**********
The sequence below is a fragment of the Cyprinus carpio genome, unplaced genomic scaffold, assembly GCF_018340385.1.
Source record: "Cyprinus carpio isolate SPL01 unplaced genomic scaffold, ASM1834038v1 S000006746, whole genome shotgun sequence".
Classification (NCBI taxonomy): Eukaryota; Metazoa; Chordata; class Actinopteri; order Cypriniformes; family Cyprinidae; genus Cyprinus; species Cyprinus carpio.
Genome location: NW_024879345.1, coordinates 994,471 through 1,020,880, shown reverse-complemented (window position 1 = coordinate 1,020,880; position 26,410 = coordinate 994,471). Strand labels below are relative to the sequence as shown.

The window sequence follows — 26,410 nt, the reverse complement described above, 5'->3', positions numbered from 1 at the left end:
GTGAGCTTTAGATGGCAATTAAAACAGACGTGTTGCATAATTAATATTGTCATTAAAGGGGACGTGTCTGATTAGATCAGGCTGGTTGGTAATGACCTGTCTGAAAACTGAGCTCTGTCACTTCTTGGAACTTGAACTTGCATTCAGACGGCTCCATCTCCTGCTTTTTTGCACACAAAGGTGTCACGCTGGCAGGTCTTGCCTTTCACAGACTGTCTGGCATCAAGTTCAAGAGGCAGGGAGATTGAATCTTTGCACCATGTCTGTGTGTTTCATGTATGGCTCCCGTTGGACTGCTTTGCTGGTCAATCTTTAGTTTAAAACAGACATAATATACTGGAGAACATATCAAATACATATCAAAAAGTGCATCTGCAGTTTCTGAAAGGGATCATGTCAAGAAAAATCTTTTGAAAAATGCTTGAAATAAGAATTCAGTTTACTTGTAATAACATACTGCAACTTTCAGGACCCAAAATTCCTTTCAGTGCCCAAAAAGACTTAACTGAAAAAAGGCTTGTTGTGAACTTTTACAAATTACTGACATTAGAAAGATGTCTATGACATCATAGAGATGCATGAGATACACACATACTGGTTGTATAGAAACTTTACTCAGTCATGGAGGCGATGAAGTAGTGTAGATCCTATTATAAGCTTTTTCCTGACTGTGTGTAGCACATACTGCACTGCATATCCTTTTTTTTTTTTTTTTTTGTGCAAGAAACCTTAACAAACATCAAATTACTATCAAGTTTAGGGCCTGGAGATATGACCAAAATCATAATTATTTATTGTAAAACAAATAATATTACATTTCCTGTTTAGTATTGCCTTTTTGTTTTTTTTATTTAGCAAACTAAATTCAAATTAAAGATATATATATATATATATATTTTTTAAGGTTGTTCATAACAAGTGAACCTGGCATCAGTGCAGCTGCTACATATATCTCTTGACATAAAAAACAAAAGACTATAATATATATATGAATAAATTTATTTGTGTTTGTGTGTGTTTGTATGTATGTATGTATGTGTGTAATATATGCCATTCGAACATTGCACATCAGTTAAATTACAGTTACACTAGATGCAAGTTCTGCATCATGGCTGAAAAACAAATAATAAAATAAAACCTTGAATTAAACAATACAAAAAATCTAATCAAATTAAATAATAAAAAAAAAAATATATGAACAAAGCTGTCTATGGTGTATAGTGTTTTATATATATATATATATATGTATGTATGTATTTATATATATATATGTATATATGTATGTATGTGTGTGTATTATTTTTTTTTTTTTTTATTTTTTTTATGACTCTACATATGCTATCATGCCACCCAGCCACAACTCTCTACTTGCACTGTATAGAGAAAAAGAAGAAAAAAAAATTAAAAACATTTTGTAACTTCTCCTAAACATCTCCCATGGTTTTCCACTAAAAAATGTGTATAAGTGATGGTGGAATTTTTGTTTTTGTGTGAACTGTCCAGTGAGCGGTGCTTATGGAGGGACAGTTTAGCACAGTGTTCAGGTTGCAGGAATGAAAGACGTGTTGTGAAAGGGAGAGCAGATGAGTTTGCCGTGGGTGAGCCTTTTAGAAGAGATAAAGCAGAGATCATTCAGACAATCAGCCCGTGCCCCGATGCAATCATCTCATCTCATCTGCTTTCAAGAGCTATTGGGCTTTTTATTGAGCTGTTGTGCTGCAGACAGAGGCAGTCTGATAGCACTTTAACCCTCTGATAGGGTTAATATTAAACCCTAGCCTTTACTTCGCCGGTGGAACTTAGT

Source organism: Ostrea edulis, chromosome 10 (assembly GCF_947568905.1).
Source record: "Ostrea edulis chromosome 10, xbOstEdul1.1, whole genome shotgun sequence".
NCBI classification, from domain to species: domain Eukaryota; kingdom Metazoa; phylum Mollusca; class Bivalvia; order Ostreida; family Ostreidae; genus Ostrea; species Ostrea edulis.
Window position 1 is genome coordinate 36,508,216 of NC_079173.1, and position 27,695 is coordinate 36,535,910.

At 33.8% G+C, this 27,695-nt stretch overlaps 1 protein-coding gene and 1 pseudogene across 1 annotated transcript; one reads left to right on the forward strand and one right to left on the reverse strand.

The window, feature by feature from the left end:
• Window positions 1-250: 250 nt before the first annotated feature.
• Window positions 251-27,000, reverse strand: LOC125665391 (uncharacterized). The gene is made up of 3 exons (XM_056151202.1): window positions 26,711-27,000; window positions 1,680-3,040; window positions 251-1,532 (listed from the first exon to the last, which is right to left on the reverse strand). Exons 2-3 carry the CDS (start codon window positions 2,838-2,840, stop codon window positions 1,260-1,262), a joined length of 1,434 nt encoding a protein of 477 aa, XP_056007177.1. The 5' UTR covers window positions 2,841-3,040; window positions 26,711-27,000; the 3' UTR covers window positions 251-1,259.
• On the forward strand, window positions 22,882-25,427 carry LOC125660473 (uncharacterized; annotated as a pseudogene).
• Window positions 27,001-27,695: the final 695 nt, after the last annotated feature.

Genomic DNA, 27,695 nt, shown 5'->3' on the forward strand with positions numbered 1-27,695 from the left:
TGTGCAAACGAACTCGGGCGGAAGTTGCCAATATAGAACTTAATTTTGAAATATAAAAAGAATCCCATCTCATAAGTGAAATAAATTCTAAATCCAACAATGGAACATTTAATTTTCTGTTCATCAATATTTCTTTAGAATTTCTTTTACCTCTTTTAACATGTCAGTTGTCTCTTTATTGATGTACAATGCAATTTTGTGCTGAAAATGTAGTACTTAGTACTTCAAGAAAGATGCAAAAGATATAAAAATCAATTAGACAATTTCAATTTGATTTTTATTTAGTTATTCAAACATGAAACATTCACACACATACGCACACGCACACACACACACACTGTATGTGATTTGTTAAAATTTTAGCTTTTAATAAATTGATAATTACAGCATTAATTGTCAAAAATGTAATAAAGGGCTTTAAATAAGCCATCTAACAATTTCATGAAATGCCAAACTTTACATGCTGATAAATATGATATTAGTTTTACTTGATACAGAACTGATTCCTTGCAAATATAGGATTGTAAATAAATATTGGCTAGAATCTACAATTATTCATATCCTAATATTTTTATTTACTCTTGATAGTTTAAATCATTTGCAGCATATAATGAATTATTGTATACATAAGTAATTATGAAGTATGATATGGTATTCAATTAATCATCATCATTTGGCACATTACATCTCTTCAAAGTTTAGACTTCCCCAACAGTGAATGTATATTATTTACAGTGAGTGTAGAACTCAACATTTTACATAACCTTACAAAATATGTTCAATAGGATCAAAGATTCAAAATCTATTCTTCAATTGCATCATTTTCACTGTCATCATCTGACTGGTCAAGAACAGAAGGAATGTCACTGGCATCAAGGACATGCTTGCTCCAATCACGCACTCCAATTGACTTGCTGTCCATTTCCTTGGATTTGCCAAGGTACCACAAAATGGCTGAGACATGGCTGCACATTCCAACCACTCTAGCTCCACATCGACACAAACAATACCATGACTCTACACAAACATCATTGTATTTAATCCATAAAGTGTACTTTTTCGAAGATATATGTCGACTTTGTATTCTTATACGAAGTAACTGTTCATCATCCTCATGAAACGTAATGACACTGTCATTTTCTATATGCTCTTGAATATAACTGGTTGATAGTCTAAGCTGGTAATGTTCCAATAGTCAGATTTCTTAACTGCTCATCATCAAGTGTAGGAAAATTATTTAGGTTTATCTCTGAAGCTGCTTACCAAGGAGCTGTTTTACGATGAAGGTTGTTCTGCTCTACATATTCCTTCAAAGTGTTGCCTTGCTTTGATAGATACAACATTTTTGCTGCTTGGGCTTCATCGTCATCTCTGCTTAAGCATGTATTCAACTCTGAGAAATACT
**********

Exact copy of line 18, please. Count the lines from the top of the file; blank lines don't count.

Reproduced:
TGTGCAAACGAACTCGGGCGGAAGTTGCCAATATAGAACTTAATTTTGAAATATAAAAAGAATCCCATCTCATAAGTGAAATAAATTCTAAATCCAACAATGGAACATTTAATTTTCTGTTCATCAATATTTCTTTAGAATTTCTTTTACCTCTTTTAACATGTCAGTTGTCTCTTTATTGATGTACAATGCAATTTTGTGCTGAAAATGTAGTACTTAGTACTTCAAGAAAGATGCAAAAGATATAAAAATCAATTAGACAATTTCAATTTGATTTTTATTTAGTTATTCAAACATGAAACATTCACACACATACGCACACGCACACACACACACACTGTATGTGATTTGTTAAAATTTTAGCTTTTAATAAATTGATAATTACAGCATTAATTGTCAAAAATGTAATAAAGGGCTTTAAATAAGCCATCTAACAATTTCATGAAATGCCAAACTTTACATGCTGATAAATATGATATTAGTTTTACTTGATACAGAACTGATTCCTTGCAAATATAGGATTGTAAATAAATATTGGCTAGAATCTACAATTATTCATATCCTAATATTTTTATTTACTCTTGATAGTTTAAATCATTTGCAGCATATAATGAATTATTGTATACATAAGTAATTATGAAGTATGATATGGTATTCAATTAATCATCATCATTTGGCACATTACATCTCTTCAAAGTTTAGACTTCCCCAACAGTGAATGTATATTATTTACAGTGAGTGTAGAACTCAACATTTTACATAACCTTACAAAATATGTTCAATAGGATCAAAGATTCAAAATCTATTCTTCAATTGCATCATTTTCACTGTCATCATCTGACTGGTCAAGAACAGAAGGAATGTCACTGGCATCAAGGACATGCTTGCTCCAATCACGCACTCCAATTGACTTGCTGTCCATTTCCTTGGATTTGCCAAGGTACCACAAAATGGCTGAGACATGGCTGCACATTCCAACCACTCTAGCTCCACATCGACACAAACAATACCATGACTCTACACAAACATCATTGTATTTAATCCATAAAGTGTACTTTTTCGAAGATATATGTCGACTTTGTATTCTTATACGAAGTAACTGTTCATCATCCTCATGAAACGTAATGACACTGTCATTTTCTATATGCTCTTGAATATAACTGGTTGATAGTCTAAGCTGGTAATGTTCCAATAGTCAGATTTCTTAACTGCTCATCATCAAGTGTAGGAAAATTATTTAGGTTTATCTCTGAAGCTGCTTACCAAGGAGCTGTTTTACGATGAAGGTTGTTCTGCTCTACATATTCCTTCAAAGTGTTGCCTTGCTTTGATAGATACAACATTTTTGCTGCTTGGGCTTCATCGTCATCTCTGCTTAAGCATGTATTCAACTCTGAGAAATACT